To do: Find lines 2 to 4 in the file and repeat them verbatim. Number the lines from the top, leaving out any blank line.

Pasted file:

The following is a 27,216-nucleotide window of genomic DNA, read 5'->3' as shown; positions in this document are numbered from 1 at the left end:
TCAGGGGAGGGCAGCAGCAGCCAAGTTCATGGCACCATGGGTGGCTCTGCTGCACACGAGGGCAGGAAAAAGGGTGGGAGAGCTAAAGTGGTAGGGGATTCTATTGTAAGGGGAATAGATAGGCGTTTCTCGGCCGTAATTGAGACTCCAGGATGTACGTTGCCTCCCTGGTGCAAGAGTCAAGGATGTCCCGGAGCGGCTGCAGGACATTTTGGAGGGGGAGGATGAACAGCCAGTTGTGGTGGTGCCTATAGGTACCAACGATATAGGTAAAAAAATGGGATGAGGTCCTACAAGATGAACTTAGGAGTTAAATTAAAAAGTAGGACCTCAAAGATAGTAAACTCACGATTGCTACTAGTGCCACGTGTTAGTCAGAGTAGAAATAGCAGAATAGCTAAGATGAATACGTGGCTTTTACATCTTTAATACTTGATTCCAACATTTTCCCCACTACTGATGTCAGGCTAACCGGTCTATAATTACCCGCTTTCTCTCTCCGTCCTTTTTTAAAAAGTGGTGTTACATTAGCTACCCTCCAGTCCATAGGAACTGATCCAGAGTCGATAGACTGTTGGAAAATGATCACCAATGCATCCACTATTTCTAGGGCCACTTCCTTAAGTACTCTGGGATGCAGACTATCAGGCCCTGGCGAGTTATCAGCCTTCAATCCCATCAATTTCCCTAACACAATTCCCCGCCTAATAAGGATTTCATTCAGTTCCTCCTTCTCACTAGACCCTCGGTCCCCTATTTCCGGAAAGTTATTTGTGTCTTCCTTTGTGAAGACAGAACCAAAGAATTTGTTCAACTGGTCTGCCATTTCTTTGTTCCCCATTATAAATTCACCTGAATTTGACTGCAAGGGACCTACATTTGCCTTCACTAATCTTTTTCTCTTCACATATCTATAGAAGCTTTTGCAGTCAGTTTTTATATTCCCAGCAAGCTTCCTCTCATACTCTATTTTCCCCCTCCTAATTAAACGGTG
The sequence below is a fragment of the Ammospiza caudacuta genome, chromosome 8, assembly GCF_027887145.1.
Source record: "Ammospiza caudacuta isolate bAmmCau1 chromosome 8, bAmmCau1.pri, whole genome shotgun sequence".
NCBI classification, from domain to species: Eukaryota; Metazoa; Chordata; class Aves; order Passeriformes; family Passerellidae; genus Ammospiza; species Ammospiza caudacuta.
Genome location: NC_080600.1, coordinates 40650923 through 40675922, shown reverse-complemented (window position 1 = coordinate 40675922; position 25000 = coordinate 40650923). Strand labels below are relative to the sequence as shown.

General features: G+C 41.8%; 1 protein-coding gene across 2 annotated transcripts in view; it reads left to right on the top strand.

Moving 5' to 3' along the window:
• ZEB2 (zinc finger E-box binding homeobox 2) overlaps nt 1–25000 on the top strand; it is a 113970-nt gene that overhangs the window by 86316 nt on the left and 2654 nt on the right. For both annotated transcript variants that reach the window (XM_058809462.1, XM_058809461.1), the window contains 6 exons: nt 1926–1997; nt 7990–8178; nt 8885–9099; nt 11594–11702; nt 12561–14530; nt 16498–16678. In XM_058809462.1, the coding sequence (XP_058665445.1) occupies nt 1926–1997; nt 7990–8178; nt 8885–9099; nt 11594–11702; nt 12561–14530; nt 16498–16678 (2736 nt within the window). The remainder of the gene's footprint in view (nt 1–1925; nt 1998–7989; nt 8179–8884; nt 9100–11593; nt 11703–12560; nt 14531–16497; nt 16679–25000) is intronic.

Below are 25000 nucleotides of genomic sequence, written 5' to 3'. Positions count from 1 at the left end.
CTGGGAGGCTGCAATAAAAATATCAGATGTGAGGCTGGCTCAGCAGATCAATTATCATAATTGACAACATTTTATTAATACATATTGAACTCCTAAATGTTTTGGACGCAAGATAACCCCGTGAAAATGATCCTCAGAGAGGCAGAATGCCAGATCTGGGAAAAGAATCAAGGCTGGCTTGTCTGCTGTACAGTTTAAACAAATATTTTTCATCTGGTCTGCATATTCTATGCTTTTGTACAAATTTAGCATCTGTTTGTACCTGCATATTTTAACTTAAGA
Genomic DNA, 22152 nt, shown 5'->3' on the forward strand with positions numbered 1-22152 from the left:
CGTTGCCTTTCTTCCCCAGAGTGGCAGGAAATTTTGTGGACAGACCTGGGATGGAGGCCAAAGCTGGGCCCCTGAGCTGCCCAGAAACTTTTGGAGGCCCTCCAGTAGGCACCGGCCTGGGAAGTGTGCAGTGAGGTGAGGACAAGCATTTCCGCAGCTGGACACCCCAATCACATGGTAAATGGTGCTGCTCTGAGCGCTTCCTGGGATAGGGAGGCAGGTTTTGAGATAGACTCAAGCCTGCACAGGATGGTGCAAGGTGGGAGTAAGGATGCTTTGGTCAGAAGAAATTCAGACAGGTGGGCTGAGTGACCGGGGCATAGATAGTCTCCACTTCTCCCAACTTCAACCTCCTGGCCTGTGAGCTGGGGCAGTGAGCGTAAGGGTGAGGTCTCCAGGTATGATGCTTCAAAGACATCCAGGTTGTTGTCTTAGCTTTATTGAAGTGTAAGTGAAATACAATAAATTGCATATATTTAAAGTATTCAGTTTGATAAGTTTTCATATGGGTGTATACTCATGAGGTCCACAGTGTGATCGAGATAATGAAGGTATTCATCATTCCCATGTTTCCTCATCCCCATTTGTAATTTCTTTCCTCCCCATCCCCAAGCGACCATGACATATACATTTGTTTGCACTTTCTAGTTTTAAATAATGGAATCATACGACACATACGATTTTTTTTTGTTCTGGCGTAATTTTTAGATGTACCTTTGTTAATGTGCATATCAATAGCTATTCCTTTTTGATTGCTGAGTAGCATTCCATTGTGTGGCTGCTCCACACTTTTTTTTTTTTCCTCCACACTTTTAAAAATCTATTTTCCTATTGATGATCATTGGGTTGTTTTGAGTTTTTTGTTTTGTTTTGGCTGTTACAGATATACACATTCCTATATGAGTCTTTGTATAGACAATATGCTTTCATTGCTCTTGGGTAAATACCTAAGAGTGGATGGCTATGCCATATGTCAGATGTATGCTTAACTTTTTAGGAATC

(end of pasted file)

TCAGGGGAGGGCAGCAGCAGCCAAGTTCATGGCACCATGGGTGGCTCTGCTGCACACGAGGGCAGGAAAAAGGGTGGGAGAGCTAAAGTGGTAGGGGATTCTATTGTAAGGGGAATAGATAGGCGTTTCTCGGCCGTAATTGAGACTCCAGGATGTACGTTGCCTCCCTGGTGCAAGAGTCAAGGATGTCCCGGAGCGGCTGCAGGACATTTTGGAGGGGGAGGATGAACAGCCAGTTGTGGTGGTGCCTATAGGTACCAACGATATAGGTAAAAAAATGGGATGAGGTCCTACAAGATGAACTTAGGAGTTAAATTAAAAAGTAGGACCTCAAAGATAGTAAACTCACGATTGCTACTAGTGCCACGTGTTAGTCAGAGTAGAAATAGCAGAATAGCTAAGATGAATACGTGGCTTTTACATCTTTAATACTTGATTCCAACATTTTCCCCACTACTGATGTCAGGCTAACCGGTCTATAATTACCCGCTTTCTCTCTCCGTCCTTTTTTAAAAAGTGGTGTTACATTAGCTACCCTCCAGTCCATAGGAACTGATCCAGAGTCGATAGACTGTTGGAAAATGATCACCAATGCATCCACTATTTCTAGGGCCACTTCCTTAAGTACTCTGGGATGCAGACTATCAGGCCCTGGCGAGTTATCAGCCTTCAATCCCATCAATTTCCCTAACACAATTCCCCGCCTAATAAGGATTTCATTCAGTTCCTCCTTCTCACTAGACCCTCGGTCCCCTATTTCCGGAAAGTTATTTGTGTCTTCCTTTGTGAAGACAGAACCAAAGAATTTGTTCAACTGGTCTGCCATTTCTTTGTTCCCCATTATAAATTCACCTGAATTTGACTGCAAGGGACCTACATTTGCCTTCACTAATCTTTTTCTCTTCACATATCTATAGAAGCTTTTGCAGTCAGTTTTTATATTCCCAGCAAGCTTCCTCTCATACTCTATTTTCCCCCTCCTAATTAAACGGTG
The sequence below is a fragment of the Ammospiza caudacuta genome, chromosome 8, assembly GCF_027887145.1.
Source record: "Ammospiza caudacuta isolate bAmmCau1 chromosome 8, bAmmCau1.pri, whole genome shotgun sequence".